Allow the wood to cure completely before laying the new floor.

After removing the floorboards and placing them in an area untouched by the leak or spill, you may assess how much wood needs replacement.

After removing any waterlogged flooring, position the boards near a dehumidifier or fan to expedite the drying process. Please make sure the panels are flat so they don’t warp. Flat boards help prevent warping, making reinstallation difficult or damaging the surrounding flooring. If a warp is terrible enough, you may need to replace that board.

Depending on the severity of the spill or leak, you may choose to begin with an ammonia-free dish soap and water solution. The method may aid in breaking down oil or other sticky things, making them more straightforward to remove. Following that, it is typically a good idea to clean the underlayment. Allow it to dry completely before washing it with a bleach solution if there is mold or mildew underneath, and replace it if it is damaged to protect your flooring from dampness.

Laminate flooring is popular, durable, affordable, easy to install and maintain. Laminated floors are installed over an underlayment for protection by adhering them to the subfloor with adhesive.

However, if water damages your laminate floors, you may have some questions about what you should do next. 

When cleaning up water-damaged laminates:

  • Clean the surface first using ammonia-free dish soap and warm water – depending on the type of spill or leak.
  • Scrub with bleach solution afterward.
  • Remove underlayment and disinfect the subfloor.
  • Let the floor dry.

Whether you have a water-damaged laminate floor or other types of laminate, make sure to check out our full line of hardwood and laminate flooring products.

Begin by liberally applying an ammonia-free dish soap and water combination to the damp laminate flooring, taking care not to saturate it. After that, completely dry with a towel or cloth before proceeding to the following step. Utilize a sponge mop or towel designed for this purpose to apply a bleach solution over the whole surface. 

Ensure that no puddles remain after applying this mixture since they impede the drying process. Allow for the evaporation of any surplus bleach solution. Finally, dry the flooring again using a towel or cloth before reinstalling them.

If you’re reusing an existing underlayment, inspect the point where the pad adheres to the wall and the connection points between each piece. If they are still in excellent condition, adjust them until they are secure.

When installing new underlayment, follow the manufacturer’s directions. Typically, the initial piece will be applied to one wall, extending slightly above the floor. Once that component is in position, use the adhesive strip to secure the next part. You should repeat the procedure until you reach the opposite wall.

Before restoring laminate flooring, be careful to lay down the underlayment.

Now it’s time to replace the laminate flooring, either with a pry bar or with your hands, whichever is most convenient for you.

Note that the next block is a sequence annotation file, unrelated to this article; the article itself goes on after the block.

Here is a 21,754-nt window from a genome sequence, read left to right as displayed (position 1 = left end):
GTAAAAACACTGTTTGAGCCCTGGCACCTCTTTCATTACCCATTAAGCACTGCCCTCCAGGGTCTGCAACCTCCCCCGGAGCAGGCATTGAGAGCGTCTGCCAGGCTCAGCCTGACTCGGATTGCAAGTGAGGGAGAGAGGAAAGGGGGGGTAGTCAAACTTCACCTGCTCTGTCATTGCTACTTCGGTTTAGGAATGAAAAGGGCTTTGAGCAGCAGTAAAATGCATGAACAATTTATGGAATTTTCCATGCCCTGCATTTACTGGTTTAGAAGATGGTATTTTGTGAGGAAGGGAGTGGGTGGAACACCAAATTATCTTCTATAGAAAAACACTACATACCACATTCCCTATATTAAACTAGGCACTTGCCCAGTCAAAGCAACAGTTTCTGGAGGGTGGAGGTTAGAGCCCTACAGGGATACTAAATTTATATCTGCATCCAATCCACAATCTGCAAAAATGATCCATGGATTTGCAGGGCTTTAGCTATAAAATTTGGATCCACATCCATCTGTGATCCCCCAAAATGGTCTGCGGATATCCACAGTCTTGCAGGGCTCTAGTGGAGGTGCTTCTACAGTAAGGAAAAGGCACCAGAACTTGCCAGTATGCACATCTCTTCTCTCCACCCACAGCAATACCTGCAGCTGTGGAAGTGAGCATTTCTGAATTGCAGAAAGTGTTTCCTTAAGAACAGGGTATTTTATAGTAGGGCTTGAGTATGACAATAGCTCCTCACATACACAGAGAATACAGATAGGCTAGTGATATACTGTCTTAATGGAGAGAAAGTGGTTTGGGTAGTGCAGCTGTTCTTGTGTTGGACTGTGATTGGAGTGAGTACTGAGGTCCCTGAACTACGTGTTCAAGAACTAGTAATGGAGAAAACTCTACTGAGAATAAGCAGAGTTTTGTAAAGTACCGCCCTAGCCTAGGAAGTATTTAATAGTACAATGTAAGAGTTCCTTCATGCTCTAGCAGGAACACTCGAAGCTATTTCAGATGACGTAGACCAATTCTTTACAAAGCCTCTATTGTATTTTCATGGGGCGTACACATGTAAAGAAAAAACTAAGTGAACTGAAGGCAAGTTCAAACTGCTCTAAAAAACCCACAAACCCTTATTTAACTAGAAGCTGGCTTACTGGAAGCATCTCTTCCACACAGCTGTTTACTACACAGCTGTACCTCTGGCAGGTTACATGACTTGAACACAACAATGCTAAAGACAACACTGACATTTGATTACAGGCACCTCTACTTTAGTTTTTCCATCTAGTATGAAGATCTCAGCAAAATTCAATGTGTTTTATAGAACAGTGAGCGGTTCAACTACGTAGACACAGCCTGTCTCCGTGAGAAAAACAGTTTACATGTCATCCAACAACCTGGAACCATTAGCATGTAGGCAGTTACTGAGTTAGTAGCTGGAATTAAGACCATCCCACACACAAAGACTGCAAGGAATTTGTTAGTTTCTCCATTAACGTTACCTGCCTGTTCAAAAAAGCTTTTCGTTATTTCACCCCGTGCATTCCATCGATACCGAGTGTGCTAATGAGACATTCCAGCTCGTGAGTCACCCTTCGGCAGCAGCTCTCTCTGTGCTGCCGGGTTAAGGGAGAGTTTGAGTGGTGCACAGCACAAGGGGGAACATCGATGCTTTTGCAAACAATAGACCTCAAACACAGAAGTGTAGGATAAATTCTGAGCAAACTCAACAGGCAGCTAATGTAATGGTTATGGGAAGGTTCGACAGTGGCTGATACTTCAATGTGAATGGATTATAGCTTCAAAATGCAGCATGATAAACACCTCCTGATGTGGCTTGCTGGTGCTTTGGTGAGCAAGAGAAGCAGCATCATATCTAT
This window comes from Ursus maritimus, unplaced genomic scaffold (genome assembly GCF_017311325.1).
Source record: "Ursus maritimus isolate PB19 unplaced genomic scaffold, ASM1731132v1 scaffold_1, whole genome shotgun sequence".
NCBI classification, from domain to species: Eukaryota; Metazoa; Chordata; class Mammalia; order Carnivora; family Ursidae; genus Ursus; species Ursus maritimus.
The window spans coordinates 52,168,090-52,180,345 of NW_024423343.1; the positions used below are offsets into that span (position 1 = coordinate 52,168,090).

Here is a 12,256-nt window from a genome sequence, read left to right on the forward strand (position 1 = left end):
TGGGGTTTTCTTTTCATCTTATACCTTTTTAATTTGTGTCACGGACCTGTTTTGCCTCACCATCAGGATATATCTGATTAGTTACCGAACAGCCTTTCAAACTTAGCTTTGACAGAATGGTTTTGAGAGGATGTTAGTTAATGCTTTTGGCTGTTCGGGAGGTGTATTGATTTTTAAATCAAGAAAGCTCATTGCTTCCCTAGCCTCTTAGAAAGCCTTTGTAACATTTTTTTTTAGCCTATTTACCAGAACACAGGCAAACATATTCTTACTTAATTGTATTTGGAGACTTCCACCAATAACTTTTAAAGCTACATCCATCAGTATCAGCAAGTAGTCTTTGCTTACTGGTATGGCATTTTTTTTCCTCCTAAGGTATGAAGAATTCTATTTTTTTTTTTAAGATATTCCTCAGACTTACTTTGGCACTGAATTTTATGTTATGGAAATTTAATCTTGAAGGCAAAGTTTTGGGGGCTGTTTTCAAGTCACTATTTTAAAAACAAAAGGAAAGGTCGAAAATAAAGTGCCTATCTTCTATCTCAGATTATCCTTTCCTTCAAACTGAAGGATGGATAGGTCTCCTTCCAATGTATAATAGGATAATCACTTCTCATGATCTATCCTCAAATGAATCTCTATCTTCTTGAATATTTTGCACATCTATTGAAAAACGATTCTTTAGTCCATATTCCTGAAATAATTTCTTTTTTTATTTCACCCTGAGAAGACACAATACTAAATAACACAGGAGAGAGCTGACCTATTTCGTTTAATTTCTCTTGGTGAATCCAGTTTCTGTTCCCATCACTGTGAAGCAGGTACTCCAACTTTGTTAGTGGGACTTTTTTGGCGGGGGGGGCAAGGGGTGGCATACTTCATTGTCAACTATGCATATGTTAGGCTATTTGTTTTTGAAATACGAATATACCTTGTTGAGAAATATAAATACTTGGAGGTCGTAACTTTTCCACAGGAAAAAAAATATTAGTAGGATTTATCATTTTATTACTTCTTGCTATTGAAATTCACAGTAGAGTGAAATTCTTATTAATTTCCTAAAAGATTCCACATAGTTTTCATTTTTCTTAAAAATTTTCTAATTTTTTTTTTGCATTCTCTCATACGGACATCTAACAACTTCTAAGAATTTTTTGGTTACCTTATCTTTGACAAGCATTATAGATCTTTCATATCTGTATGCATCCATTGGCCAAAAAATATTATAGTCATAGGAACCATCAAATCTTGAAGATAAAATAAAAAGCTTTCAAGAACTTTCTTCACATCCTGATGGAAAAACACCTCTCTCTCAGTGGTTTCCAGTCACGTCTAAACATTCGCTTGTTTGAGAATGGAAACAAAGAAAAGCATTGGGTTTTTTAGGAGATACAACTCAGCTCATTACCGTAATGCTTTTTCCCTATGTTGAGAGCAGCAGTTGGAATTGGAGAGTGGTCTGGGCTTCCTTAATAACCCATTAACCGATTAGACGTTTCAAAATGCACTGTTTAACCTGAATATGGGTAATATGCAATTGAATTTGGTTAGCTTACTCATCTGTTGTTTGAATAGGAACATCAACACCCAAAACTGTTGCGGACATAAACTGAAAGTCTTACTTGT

As a precaution, you may wish to consult the manufacturer’s directions while restoring your laminate floor. Because most laminate floorings operate identically, this may not be essential.

If you have old, worn-out floorings that are no longer usable in your home or business then it’s time for an upgrade. Replace them with something more durable like hardwood floors and don’t worry about cutting down any boards because they can be installed exactly where their predecessors were laid!

When you’re done installing flooring, make sure to install any trim that was removed. You can simply hammer nails into place for this task!

Today’s Homeowner Tips

Many methods protect laminate flooring from water damage. Numerous possibilities are incompatible with laminate, so you’ll want to check the manufacturer’s label to see if a compatible product is available. If you take preventative measures, you might apply a sealant.

I hope this article has been helpful and answers your question about drying laminate flooring with water under it. Please write any comments or suggestions down below, and don’t forget to share with your friends on social media so they can also learn how to clean up water damage on laminate flooring.

Editorial Contributors
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Matt Greenfield

Matt Greenfield is an experienced writer specializing in home improvement topics. He has a passion for educating and empowering homeowners to make informed decisions about their properties. Matt's writing focuses on a range of topics, including windows, flooring, HVAC, and construction materials. With a background in construction and home renovation, Matt is well-versed in the latest trends and techniques in the industry. His articles offer practical advice and expert insights that help readers tackle their home improvement projects with confidence. Whether you're a DIY enthusiast or a seasoned professional, Matt's writing is sure to provide valuable guidance and inspiration.